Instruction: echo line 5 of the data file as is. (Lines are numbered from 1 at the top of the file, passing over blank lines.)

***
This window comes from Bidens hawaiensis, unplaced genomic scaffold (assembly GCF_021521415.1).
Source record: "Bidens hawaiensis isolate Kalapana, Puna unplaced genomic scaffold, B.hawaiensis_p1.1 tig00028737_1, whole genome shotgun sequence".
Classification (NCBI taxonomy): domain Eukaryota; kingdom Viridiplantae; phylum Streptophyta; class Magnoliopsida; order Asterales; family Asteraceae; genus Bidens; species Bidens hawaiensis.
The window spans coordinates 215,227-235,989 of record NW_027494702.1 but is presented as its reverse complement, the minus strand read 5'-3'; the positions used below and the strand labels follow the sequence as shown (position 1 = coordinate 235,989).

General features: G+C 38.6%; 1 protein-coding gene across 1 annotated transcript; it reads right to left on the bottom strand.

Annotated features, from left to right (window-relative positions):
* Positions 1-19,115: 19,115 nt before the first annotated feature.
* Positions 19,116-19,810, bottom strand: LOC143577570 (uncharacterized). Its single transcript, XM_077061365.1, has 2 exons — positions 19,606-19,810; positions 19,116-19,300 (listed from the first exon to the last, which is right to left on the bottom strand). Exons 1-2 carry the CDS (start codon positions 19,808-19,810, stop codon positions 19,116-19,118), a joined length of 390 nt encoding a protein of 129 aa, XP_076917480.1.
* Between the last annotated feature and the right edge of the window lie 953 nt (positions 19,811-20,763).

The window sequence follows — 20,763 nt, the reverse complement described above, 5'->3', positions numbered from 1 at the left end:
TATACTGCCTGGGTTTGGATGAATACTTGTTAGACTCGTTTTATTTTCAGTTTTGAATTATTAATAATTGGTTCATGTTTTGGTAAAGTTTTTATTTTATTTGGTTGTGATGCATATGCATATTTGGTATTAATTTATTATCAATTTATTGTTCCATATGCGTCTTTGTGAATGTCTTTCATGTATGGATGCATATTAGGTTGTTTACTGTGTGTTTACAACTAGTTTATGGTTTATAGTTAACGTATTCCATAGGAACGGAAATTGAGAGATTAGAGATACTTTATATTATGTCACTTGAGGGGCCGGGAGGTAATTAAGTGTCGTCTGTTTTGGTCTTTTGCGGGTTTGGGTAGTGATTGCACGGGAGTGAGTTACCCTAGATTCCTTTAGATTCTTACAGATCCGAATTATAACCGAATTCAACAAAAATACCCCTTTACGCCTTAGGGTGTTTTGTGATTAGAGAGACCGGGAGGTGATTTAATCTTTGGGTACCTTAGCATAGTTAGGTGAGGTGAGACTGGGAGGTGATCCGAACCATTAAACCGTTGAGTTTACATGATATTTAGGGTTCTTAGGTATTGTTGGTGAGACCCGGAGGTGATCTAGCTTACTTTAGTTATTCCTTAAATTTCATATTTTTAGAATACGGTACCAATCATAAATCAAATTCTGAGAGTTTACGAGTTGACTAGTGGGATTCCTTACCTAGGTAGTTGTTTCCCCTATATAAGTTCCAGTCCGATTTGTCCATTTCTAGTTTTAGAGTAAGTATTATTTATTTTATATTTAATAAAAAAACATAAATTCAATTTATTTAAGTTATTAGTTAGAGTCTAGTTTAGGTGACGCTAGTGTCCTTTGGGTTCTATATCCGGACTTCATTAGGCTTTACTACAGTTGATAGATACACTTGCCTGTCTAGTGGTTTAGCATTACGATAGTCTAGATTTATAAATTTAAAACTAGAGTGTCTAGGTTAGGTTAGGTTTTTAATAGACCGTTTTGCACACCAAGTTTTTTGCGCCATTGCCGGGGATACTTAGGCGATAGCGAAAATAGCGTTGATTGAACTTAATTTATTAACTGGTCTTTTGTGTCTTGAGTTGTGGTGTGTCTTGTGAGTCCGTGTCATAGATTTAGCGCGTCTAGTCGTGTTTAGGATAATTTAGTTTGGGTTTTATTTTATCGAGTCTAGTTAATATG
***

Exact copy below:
General features: G+C 38.6%; 1 protein-coding gene across 1 annotated transcript; it reads right to left on the bottom strand.